My new Parkside Shorts and thoughts about the postpartum body

As you all know from Andy’s Birth Story (and other musings), I’m still trying to “get to know” my postpartum body. I can’t sew as fast as I’d like, but I’m working to build a wardrobe that makes me feel good…and I’m excited to say I finally finished making my first piece of clothing post-baby!

My first postpartum handmade wardrobe staple: A pair of Parkside Shorts in Essex Linen

Due to the fact that I live in a climate that is ridiculously humid and HOT in the summer (our city is nicknamed “Famously Hot”) + my sweet, squishy baby has caused all of the shorts I enjoyed last summer (and the summers prior) to no longer fit (at least not comfortably), shorts were at the top of my sewing priority list.

Pattern

Before discovering Sew Caroline’s Parkside Shorts {read about my 1st pair here}, I thought I wasn’t a “shorts person.” Turns out – I just hadn’t found shorts that fit right. Knowing this now, I knew it would be worth the effort to construct a pair of Parkside Shorts based on my new measurements so I could comfortably get through summer.

PLUS POCKETS! I love the pockets in these shorts – they are in a comfortable position so you can rest your hands there and they’re large enough to actually hold stuff.

As you know, I had a cesarean birth which means not only do I have a pretty wicked scar, but my stomach is also still numb and tender in certain areas. That said, regular waistbands and fitted pants are not comfortable (I’m okay with that considering I don’t really wear pants all that often and loose-fitting clothes are what I gravitate to). The thick elastic waistband & the slightly higher rise of these shorts make them super postpartum friendly (I read somewhere that elastic shorts with a drawstring are a good postpartum investment so that they can continue to be worn as you “shrink” so adding the optional drawstring may have been a good idea, but I really didn’t want any negative body-talk/desires-of-bodies-past going into these shorts 😉 ).

Fabric

I’ve been very slowly working on a pair of Harrington Shorts for the Hubs using some of the Essex Linen I got from Trailer Stash Fabrics many moons ago. I had enough of the green left over to cut out a pair of Parkside Shorts for myself! {SO.. one day the Hubs & I will have matching shorts #Nerds. Maybe I’ll even make Andy a pair of matching bloomers #FamilyOfNerds}.

The material is really breathable and felt great when I wore them last weekend. Being that they are my only currently-fitting shorts, I’m pretty sure I’ll be shamelessly wearing them every weekend (thank goodness I chose a neutral fabric!).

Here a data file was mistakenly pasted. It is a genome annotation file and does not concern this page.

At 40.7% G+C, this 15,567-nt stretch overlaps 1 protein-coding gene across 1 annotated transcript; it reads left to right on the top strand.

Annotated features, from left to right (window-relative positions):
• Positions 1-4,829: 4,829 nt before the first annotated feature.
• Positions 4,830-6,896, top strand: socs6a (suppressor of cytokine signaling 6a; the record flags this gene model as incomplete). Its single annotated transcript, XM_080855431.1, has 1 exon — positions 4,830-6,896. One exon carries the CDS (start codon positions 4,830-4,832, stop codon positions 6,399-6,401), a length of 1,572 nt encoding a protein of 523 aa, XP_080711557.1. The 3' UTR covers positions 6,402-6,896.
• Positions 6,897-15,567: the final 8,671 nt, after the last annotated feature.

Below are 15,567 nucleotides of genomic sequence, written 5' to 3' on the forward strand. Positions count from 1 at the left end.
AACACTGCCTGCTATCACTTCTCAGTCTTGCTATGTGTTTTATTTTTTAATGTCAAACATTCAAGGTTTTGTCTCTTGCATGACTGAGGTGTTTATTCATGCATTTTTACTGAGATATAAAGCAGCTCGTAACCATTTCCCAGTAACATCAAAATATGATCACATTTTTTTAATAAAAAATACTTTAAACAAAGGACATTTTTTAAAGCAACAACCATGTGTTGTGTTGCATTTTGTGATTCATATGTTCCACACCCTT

Process

Over the past few weeks I’ve been stealing a few minutes here and there to work on the shorts. I could’ve rushed through the shorts, but I took my time to over-stitch all of the interior edges to prevent fraying and so that it would look a lot neater 😉 With sewing time being a little more sparse, I tried to relish every step when I got a window of time to sit down to sew.

More than ever sewing has truly become my outlet for self-care. The quiet time with my machine is such a gift. Utilizing my skills to construct clothing that makes me feel good in my body is such a blessing. When I have the time and the energy, those moments of sewing serve me in such an enormous way.

Andy watching me work on my Parkside Shorts.

On the weekends, we spend a lot of time in our lower-level (kind of a “basement”) where my sewing space is. While I sew, Andy plays on her baby gym or takes a nap in her seat. I love having her near me while I’m sewing. As time goes on, I hope she continues to enjoy our quiet, recuperation time – maybe one day she’ll have her own creative project to work on alongside me 😉

Andy enjoying a slumber while I finished my Parkside Shorts.

As soon as I finished the shorts, I tried them on and I could have melted. They fit perfect which felt incredible. It’s been a very long time since I have put on clothes that were made for me and fit in the way I wanted them to. It’s tough when your body changes (especially if it’s in the larger direction 😉 ). When you don’t feel comfortable in your clothes, it’s hard to feel comfortable in your skin.

My thoughts on the postpartum body

As we’ve passed the magical “4th trimester” and are approaching 5 months with Andy being earth-side, I’m being bombarded with “How to lose the baby weight” emails and diet marketing.

As someone with a degree in Public Health (including a graduate level nutrition course) and a strong attachment to my local YMCA, I understand the importance of physical fitness and nutrition. HOWEVER, I have zero tolerance for society’s pressure to “get my body back.”

Newsflash: My body never left. It may look a little different, but it’s here. And it has served me and my family pretty damn well.

In the beginning/shortly after Andy was born, I had some low points where I felt uncomfortable with the extra “fluff” my body had retained. Some of that weight has sloughed off, but some hasn’t…and I’m okay with that. When I talk about it with friends/family/coworkers, their reaction is usually: “Don’t worry, you’ll get your body back!” I know they are well-intentioned with this reaction, but the truth is: I do not desire my “old body.” Not to say I’d be sad if I woke up tomorrow and all of my old clothes suddenly fit perfectly again, but it’s not a priority of mine right now nor is it a concern.